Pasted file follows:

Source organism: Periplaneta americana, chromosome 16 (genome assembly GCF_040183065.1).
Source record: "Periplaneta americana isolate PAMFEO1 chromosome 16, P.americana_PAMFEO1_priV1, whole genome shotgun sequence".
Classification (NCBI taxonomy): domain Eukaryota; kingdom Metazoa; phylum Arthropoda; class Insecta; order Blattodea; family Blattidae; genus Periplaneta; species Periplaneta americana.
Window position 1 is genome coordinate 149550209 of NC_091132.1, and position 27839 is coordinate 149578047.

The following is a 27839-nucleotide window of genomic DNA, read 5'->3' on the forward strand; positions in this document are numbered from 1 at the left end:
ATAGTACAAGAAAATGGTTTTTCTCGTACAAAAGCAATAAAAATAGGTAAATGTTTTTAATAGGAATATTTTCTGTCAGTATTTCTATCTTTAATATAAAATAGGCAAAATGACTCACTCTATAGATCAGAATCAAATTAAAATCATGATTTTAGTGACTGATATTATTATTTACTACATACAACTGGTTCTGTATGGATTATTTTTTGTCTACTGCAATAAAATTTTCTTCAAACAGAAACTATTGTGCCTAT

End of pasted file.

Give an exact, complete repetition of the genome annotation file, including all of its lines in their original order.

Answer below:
Source organism: Periplaneta americana, chromosome 16 (genome assembly GCF_040183065.1).
Source record: "Periplaneta americana isolate PAMFEO1 chromosome 16, P.americana_PAMFEO1_priV1, whole genome shotgun sequence".
Classification (NCBI taxonomy): domain Eukaryota; kingdom Metazoa; phylum Arthropoda; class Insecta; order Blattodea; family Blattidae; genus Periplaneta; species Periplaneta americana.
Window position 1 is genome coordinate 149550209 of NC_091132.1, and position 27839 is coordinate 149578047.

The following is a 27839-nucleotide window of genomic DNA, read 5'->3' on the forward strand; positions in this document are numbered from 1 at the left end:
ATAGTACAAGAAAATGGTTTTTCTCGTACAAAAGCAATAAAAATAGGTAAATGTTTTTAATAGGAATATTTTCTGTCAGTATTTCTATCTTTAATATAAAATAGGCAAAATGACTCACTCTATAGATCAGAATCAAATTAAAATCATGATTTTAGTGACTGATATTATTATTTACTACATACAACTGGTTCTGTATGGATTATTTTTTGTCTACTGCAATAAAATTTTCTTCAAACAGAAACTATTGTGCCTAT